Mexican Supreme Court Minister Yasmín Esquivel. Photo: Google

By KELIN DILLON

After a controversial undergraduate plagiarism scandal essentially knocked Mexican Supreme Court of Justice of the Nation (SCJN) Minister Yasmín Esquivel out of the running for the post of Supreme Court President, the minister’s purported act of plagiarism is finally facing repercussions from the National Autonomous University of Mexico (UNAM) – but rather than penalizing Esquivel herself, UNAM has decided to pursue punishment against the university’s law school thesis director, Martha Rodríguez Ortiz, instead.

The plagiarism controversy originally accused Esquivel of copying the thesis of fellow UNAM student Edgar Ulises Báez while studying at the university in 1987, allegations which Esquivel has adamantly denied despite submitting her thesis after Báez had already turned his own thesis in for review.

Upon additional review of the situation, UNAM staff confirmed to have found similarities between Esquivel and Báez’s theses, as well as four additional theses submitted to the university around the same time period.

Now, UNAM’s Technical Council has ordered its Ethics Commission to open disciplinary proceedings against Rodríguez Ortiz for her purported role in the Esquivel plagiarism scandal.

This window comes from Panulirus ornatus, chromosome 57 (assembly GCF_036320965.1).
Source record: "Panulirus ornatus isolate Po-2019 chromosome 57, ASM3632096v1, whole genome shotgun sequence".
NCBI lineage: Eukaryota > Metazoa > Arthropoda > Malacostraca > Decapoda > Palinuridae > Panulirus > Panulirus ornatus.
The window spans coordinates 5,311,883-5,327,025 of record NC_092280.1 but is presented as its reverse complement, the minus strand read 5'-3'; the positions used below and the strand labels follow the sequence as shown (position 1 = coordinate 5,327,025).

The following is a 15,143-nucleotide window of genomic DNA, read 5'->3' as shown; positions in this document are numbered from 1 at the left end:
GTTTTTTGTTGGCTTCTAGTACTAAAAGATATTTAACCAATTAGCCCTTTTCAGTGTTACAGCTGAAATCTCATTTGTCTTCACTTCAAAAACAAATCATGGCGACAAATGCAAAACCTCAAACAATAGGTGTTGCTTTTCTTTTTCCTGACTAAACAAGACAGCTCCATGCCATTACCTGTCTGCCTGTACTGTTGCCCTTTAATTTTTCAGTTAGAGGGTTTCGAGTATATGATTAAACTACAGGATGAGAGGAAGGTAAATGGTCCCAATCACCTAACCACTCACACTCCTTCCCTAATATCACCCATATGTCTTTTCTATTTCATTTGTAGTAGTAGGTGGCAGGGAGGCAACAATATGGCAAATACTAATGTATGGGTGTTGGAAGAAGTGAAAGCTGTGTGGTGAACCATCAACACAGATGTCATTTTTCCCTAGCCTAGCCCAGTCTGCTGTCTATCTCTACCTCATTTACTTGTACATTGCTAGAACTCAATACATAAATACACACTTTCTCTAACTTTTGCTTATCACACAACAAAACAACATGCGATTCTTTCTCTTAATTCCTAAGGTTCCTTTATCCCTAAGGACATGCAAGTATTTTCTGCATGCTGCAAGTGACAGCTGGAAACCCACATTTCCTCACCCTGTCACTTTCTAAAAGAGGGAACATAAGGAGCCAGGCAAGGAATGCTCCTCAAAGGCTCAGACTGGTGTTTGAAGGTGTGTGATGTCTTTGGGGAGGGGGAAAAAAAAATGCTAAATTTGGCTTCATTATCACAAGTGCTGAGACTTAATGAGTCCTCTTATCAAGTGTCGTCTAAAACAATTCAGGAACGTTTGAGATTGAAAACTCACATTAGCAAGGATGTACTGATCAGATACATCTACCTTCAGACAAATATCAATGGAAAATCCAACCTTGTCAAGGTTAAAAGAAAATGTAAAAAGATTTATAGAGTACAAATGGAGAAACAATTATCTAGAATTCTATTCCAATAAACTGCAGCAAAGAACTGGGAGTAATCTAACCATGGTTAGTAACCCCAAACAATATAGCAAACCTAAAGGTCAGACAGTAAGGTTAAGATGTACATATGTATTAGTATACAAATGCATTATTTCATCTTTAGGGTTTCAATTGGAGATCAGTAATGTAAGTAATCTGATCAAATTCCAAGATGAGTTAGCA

“By unanimous decision, this collegiate body agreed to instruct and encourage the Ethics Commission, accompanied by five Technical Advisors, so that the disciplinary procedure regarding the performance of Professor Martha Rodríguez Ortiz as director of theses be analyzed, reviewed and resolved expeditiously,” stated the UNAM Technical Council’s ruling.

Though UNAM may have decided to punish Esquivel’s professor over the Supreme Court minister herself, Báez has announced his intentions to pursue legal action against Esquivel for her part in the scandal, claiming that Esquivel lied to the Mexico City Attorney General’s Office – which recently cleared Esquivel of all wrongdoing in the case – in an attempt to cover up her plagiarism.

“It is confirmed that the original authorship of the thesis work is mine,” said Báez on Jan. 9. “The other student recognized that she took my thesis project that I began to prepare since 1985 and that it was in the possession of the thesis director.”

As the university begins to implement a new policy to prevent plagiarism of its student body’s theses, UNAM’s faculty of law is expected to issue a statement on the scandal and Rodríguez Ortiz’s future career in academia in the days to come.

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